Kevin Brennan Writes About What It's Like
The things you learn when you’re fixin’ to self-publish…
I always knew that the ISBN — that long number that identifies a book as an individual thing in the universe of publishing — was important. I was secretly tickled when my first novel came out and had its own ISBN. It was something of a status symbol, as if the book itself wasn’t enough of an accomplishment.
So I was determined to nab an ISBN for my forthcoming novel, Yesterday Road, because, you know, nobody was going to take it seriously if it didn’t have one. That’s the conventional wisdom anyway. If you want to compete with traditional publishers, you need all the trappings of a traditionally published book, from a professional cover to top-notch editing to — better believe it — an ISBN. And the only way to obtain an ISBN for a book published via Amazon.com (Smashwords will provide one for free for its distribution network) is to buy one from Bowker. You have the option to fork over $125 for one or $250 for 10, a pricing formula that makes me want to whip out my old slide rule.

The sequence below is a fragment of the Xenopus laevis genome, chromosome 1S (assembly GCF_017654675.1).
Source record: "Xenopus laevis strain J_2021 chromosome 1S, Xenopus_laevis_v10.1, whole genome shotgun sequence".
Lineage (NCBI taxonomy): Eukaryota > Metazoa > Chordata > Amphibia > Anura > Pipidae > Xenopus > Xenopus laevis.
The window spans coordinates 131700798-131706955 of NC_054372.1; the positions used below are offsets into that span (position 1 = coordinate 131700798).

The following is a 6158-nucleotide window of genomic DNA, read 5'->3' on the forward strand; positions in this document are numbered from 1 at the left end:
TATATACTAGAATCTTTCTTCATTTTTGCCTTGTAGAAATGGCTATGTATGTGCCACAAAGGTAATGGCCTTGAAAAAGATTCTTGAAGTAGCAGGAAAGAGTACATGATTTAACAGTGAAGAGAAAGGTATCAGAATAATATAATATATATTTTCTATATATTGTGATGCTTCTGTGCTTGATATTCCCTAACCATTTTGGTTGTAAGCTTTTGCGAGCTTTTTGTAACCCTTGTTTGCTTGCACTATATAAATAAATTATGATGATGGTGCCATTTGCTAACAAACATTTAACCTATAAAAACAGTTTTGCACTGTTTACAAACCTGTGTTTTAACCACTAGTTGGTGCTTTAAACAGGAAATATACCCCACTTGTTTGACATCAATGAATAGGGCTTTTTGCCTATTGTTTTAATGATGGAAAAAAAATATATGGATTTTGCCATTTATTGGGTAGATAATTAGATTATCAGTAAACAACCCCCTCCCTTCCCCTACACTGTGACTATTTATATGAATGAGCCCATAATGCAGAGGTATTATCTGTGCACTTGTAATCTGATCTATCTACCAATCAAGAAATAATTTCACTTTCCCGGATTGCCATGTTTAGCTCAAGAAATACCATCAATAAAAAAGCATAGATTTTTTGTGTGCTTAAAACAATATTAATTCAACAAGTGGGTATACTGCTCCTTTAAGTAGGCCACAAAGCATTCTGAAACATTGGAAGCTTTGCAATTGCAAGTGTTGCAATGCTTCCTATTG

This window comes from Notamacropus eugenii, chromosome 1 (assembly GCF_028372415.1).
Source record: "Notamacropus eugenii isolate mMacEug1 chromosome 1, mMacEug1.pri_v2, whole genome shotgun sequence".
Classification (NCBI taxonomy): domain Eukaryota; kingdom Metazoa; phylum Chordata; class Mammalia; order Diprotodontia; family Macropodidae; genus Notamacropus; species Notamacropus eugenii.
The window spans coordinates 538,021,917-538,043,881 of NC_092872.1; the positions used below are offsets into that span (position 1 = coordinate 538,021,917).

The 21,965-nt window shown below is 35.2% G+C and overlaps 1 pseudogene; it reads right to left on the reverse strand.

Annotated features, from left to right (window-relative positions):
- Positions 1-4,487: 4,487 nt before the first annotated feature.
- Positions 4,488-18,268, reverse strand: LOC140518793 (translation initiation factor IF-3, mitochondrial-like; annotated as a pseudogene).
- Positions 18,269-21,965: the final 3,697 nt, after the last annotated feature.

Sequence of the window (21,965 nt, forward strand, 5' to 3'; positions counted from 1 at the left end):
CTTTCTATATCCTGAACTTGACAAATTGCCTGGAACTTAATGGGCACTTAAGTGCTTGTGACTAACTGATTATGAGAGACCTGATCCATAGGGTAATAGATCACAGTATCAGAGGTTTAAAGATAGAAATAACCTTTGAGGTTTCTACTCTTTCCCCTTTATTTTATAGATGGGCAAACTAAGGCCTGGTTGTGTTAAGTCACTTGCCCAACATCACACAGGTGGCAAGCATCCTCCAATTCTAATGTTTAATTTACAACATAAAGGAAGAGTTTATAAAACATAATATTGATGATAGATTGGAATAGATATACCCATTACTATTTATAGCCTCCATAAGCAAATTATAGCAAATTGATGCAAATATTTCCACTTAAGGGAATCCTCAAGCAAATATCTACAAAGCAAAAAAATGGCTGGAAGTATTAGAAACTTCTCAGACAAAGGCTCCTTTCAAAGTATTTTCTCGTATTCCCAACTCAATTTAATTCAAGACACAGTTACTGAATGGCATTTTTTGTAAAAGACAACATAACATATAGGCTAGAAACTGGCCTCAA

And I was just about ready to pull the trigger on a 10-pack when I stumbled upon this article by Will Entrekin: “Why You Don’t Need An ISBN (And What You Should Invest In Instead”).
Entrekin is the founder and creative director of Exciting Press, an independent digital publisher, and in his article he describes the real utility of an ISBN, which is to facilitate the distribution of physical books to retailers and libraries and to track the sales of printed books. An independent author wishing to publish only digital editions does not need an ISBN in order to upload a book to any of the big five ebook outlets: Amazon, Apple, Barnes & Noble, Kobo, and Sony. Moreover, Entrekin makes clear that Bowker is not particularly effective in tracking and reporting electronic sales. Why? Because that market encompasses thousands of indies who didn’t purchase ISBNs.
He does recommend that you take the money you’d have spent on ISBNs and invest in establishing an LLC for your publishing endeavors (primarily to protect your own assets in the event that you’re sued). I’m not so sure about that, at least not at this point.
But I do believe he’s sold me on the ISBN thing. For my needs right now, and mainly because I’m not planning a printed book, I’ll pass on the status symbol this time around.
Any independents out there with a different take?